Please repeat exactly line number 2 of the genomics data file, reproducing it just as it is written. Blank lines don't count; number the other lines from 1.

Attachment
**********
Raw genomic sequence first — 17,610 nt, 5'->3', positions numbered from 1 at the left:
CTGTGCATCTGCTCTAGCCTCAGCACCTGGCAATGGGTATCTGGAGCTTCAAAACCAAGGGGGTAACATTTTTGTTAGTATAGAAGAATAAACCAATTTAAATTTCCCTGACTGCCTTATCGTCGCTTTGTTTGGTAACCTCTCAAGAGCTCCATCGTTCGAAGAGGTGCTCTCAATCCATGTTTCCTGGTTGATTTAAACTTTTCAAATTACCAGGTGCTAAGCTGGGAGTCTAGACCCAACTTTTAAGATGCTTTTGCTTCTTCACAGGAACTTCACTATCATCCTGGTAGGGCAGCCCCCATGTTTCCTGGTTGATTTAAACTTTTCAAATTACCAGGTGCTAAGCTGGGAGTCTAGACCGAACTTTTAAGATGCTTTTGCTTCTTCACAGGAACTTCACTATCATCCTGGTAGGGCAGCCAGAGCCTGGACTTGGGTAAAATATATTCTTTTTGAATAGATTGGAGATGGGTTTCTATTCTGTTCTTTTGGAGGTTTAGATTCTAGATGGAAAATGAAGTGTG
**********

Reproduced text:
CTGTGCATCTGCTCTAGCCTCAGCACCTGGCAATGGGTATCTGGAGCTTCAAAACCAAGGGGGTAACATTTTTGTTAGTATAGAAGAATAAACCAATTTAAATTTCCCTGACTGCCTTATCGTCGCTTTGTTTGGTAACCTCTCAAGAGCTCCATCGTTCGAAGAGGTGCTCTCAATCCATGTTTCCTGGTTGATTTAAACTTTTCAAATTACCAGGTGCTAAGCTGGGAGTCTAGACCCAACTTTTAAGATGCTTTTGCTTCTTCACAGGAACTTCACTATCATCCTGGTAGGGCAGCCCCCATGTTTCCTGGTTGATTTAAACTTTTCAAATTACCAGGTGCTAAGCTGGGAGTCTAGACCGAACTTTTAAGATGCTTTTGCTTCTTCACAGGAACTTCACTATCATCCTGGTAGGGCAGCCAGAGCCTGGACTTGGGTAAAATATATTCTTTTTGAATAGATTGGAGATGGGTTTCTATTCTGTTCTTTTGGAGGTTTAGATTCTAGATGGAAAATGAAGTGTG